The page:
The cloud market is maturing, and organizations worldwide are well into implementing their cloud strategies. In fact, a recent McKinsey survey estimates that, by 2022, 75% all workloads will be running in either public or private clouds. Additionally, according to VMWare, 72% of businesses are looking for a path forward for their existing applications, and it is important to consider an app modernization strategy as part of these migration efforts. Whether it be a desire to containerize, utilize cloud-native services, increase agility, or realize cost savings, the overall goal should be to deliver business value faster in the rapidly changing cloud environment.
Application modernization has a focus on legacy or “incumbent” line of business applications, and approaches range anywhere between re-hosting from the datacenter to cloud, to full cloud native application rewrites. We prefer to take a pragmatic approach, which is to address issues with legacy applications that hinder organizations from realizing the benefits of modern software and cloud native approaches, while retaining as much of the intellectual property that has been built into incumbent applications over the years as possible. Additionally, we find ways of augmenting existing code bases to make use of modern paradigms.
When approaching legacy software architecture, people often discuss breaking apart monolithic applications and microservices. However, the most important architectural decisions should be centered around how to best allow the application to function well in the cloud, with scalability, fault-tolerance, and observability all being important aspects. A popular approach is to consider the tenants of the 12-Factor App to help guide these decisions.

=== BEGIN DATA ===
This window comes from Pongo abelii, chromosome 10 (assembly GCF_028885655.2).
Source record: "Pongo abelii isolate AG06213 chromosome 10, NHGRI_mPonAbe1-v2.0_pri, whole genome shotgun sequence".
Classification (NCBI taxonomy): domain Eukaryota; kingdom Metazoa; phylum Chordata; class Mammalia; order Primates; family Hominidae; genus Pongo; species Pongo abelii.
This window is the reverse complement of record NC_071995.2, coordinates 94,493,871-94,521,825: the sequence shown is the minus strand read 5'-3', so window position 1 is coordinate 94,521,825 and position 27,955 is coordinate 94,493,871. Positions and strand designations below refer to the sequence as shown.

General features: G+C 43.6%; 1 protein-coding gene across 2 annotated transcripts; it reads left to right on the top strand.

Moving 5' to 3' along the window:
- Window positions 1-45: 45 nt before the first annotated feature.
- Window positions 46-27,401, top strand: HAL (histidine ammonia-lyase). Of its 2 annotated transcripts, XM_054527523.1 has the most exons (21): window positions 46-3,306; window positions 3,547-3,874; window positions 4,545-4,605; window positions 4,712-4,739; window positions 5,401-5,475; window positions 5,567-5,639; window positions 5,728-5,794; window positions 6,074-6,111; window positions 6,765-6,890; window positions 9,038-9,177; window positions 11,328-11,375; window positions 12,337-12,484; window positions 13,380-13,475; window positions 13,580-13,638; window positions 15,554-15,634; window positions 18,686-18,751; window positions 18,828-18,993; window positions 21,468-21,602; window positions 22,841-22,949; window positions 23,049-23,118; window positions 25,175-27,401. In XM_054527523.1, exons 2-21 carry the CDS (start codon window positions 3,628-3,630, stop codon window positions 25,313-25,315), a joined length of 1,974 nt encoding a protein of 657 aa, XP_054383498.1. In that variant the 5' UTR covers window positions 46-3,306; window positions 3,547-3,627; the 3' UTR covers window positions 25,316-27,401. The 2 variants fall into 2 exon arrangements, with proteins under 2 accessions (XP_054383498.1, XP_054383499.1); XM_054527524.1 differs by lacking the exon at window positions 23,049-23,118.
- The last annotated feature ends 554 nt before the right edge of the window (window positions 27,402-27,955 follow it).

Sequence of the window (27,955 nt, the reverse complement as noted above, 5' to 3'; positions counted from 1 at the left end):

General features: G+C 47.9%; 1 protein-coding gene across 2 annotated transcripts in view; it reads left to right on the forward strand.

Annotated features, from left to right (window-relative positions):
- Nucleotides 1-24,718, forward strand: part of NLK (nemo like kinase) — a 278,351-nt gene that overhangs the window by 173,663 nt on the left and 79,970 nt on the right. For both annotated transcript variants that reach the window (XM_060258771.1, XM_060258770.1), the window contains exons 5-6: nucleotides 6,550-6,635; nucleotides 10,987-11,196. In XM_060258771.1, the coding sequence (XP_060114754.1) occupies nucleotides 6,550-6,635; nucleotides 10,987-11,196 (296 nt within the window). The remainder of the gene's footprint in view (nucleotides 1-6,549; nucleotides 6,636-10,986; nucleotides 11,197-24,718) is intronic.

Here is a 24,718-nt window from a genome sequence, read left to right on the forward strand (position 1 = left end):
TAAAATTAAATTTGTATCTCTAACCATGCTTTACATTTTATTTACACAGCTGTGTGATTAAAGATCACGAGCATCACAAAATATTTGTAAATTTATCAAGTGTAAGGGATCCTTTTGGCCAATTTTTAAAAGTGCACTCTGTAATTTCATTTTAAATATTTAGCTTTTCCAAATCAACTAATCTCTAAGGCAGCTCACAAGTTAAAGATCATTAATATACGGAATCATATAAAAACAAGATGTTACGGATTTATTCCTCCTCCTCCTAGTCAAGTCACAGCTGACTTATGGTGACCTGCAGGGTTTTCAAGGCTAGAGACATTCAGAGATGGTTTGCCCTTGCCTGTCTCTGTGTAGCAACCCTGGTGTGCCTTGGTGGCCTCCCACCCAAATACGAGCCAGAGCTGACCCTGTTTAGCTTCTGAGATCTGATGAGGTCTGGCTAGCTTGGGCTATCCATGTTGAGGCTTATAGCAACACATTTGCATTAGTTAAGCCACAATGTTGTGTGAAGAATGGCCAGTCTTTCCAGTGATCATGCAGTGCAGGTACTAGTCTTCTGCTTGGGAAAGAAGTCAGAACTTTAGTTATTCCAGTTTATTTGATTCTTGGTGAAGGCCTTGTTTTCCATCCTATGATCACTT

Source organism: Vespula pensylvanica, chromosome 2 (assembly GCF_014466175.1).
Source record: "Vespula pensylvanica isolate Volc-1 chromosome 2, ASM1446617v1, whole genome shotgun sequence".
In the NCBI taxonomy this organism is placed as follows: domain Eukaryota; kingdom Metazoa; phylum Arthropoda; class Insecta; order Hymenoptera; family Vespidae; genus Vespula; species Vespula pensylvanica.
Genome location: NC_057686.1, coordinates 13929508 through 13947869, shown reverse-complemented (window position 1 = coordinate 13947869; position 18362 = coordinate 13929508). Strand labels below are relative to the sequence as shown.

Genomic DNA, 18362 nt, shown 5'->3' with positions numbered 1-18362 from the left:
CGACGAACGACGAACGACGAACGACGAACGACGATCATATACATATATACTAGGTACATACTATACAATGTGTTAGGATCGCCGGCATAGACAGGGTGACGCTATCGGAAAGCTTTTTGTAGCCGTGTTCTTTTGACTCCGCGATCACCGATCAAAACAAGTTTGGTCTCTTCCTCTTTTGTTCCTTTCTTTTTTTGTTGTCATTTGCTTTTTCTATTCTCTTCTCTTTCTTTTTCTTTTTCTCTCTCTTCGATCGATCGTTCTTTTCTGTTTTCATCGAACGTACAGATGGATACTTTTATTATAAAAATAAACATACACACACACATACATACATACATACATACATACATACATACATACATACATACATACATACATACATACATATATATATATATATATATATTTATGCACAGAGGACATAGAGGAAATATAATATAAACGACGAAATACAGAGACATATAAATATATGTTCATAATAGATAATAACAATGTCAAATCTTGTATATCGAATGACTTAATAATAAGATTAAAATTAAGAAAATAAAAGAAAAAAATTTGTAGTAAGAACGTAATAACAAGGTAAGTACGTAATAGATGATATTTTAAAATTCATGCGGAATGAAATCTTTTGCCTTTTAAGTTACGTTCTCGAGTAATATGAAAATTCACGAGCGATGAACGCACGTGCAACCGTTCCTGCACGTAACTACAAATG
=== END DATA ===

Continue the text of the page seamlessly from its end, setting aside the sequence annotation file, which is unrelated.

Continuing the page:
Architecture discussions go hand in hand with considering platforms. Containerization and serverless functions are popular approaches, but equally valid is traditional VM clustering or even self-hosting. Additionally, we start to think about utilizing cloud services to offload some application complexity, such as AWS S3 for document storage or AWS KMS for key management. This leads us to consider different cloud providers themselves for best fit for the organization and the applications overall, whether it be AWS, Azure, GCP, or hybrid-cloud solutions.
Another very important aspect of application modernization, especially in the cloud, is ensuring that applications have proper automation. Strong continuous integration and continuous deployment (CI/CD) pipelines should be implemented or enhanced for legacy applications. Additionally, we apply CD/CI automation for deploying database migrations and performing infrastructure-as-code (IaaC) updates, and ensure paradigms like immutable infrastructure (i.e. pre-packaging machine images or utilizing containerization) are utilized.
Last, there is an important cultural aspect to modernization from an organizational to team level. Organizations must consider modernization a part of their overall cloud strategy and support their development teams in this area. Development teams must adapt to new paradigms to understand and best utilize the cloud – adopting strong DevOps practices and reorganizing teams along business objectives instead of technology objectives is key.
By implementing a solid modernization strategy, businesses can realize the benefits the cloud provides, deliver value to their customers more rapidly, and compete in a rapidly changing cloud environment. If you’re ready to implement a modernization strategy in your organization, contact us for guidance on how to get started.
-James Connell, Sr Cloud Consultant